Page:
This is a bit of a departure from our usual topics of discussion, but I have been thinking lately about charity. I was encouraged at work to set up an automatic deduction from my paycheck for the Combined Federal Campaign, a program through which federal employees can give to any number of charitable organizations. I chose one called World Neighbors and one called JHP, Inc. The former is an organization that provides skills and training to people in developing countries so that they can support themselves eventually. The latter is a homeless shelter in DC that also does case work to help people with mental health issues and job seeking. (DC has a *really* bad homelessness problem, from what I've observed since moving here.)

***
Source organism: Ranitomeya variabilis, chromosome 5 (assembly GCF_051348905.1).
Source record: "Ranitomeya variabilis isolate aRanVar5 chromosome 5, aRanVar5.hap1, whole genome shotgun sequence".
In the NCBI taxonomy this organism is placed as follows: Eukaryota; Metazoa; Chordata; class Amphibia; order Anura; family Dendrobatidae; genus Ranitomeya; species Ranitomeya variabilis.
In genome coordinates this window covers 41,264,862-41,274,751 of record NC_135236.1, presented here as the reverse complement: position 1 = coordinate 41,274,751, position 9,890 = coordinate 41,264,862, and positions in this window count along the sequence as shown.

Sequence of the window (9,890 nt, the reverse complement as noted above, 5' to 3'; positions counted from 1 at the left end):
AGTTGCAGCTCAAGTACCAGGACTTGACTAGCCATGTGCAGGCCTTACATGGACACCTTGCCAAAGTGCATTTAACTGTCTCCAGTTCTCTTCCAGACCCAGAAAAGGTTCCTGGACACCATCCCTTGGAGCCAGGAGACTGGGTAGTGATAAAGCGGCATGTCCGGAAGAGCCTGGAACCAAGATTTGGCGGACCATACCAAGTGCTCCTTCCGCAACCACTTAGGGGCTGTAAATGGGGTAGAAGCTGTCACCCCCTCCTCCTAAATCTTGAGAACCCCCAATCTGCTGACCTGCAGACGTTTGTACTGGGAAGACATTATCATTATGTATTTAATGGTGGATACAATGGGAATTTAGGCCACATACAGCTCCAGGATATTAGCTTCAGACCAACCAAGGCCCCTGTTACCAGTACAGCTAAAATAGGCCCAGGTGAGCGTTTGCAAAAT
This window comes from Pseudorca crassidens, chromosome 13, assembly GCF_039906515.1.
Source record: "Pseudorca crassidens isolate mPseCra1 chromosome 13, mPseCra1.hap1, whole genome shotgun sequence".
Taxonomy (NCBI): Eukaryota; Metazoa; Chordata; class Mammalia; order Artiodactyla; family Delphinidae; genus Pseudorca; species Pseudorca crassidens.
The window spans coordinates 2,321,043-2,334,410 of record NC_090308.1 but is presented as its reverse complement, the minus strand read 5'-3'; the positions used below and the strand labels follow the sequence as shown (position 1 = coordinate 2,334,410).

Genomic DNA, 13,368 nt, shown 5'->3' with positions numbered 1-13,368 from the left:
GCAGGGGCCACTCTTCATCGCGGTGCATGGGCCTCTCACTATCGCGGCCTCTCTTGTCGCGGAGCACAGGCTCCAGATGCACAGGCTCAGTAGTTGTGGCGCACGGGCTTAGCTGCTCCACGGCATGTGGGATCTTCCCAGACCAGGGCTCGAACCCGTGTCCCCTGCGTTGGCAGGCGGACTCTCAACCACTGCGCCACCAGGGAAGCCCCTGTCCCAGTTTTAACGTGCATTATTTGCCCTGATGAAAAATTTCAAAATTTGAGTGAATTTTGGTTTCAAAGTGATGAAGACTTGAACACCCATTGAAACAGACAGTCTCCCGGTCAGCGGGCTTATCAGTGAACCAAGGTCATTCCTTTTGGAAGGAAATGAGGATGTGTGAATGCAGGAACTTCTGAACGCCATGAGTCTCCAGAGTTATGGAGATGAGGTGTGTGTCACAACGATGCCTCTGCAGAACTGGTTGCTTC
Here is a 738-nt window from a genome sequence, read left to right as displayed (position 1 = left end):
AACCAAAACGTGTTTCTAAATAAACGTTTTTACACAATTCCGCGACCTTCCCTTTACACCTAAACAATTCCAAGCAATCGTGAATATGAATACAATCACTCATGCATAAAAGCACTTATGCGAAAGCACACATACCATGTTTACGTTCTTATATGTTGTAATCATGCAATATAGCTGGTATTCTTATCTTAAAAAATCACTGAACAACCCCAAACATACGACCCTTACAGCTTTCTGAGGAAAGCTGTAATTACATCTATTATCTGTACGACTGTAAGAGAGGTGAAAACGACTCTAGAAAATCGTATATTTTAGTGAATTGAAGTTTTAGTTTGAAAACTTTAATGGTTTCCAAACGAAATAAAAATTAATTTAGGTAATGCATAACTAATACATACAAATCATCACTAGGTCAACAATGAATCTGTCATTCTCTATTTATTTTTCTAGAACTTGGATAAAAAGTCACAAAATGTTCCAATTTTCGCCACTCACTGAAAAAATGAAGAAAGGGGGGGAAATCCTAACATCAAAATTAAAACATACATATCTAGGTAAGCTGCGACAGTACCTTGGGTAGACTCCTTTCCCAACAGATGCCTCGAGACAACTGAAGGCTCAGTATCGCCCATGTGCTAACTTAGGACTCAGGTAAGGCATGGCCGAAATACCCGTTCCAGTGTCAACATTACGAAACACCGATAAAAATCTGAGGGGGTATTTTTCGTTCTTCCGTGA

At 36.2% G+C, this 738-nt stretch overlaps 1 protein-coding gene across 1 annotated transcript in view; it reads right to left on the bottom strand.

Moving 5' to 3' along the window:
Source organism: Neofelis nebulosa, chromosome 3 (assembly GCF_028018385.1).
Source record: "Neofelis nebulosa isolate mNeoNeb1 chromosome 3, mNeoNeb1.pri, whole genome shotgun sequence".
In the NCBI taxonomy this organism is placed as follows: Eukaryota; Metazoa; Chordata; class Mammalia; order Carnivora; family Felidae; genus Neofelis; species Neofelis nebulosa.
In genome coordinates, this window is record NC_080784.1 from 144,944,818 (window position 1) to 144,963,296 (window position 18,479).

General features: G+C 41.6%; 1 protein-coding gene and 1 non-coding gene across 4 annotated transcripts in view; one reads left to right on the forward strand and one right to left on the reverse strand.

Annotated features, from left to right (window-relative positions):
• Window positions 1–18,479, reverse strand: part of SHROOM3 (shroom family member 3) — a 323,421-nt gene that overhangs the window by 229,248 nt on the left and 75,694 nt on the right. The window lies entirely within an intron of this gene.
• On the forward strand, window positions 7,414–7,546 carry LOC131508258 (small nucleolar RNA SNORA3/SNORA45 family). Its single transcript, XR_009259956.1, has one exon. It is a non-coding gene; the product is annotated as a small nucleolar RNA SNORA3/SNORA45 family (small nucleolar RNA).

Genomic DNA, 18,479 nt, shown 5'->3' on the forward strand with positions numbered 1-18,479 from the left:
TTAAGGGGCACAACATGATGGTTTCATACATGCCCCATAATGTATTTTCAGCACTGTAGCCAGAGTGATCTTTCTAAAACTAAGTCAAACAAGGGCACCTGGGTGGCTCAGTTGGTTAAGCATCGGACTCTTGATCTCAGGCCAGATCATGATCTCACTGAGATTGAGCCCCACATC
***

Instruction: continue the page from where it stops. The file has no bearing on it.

I like to think of myself as a pretty charitable guy who is genuinely concerned with the well-being of other humans. However, I only gave about 0.3% of my income to the Combined Federal Campaign, which seems pathetic. This makes me wonder about the charitable habits of other individuals. Am I unusually cheap with my philanthropy? Libertarians often argue that the government should not redistribute wealth, and that it should be up to individuals to decide how much of their own money they want to give to the needy. I have serious doubts about whether that sort of system would generate much money. Taxes (and the welfare programs they fund) force us to make some of our personal wealth available to those who find themselves unable to earn a living, and tax incentives encourage us to give.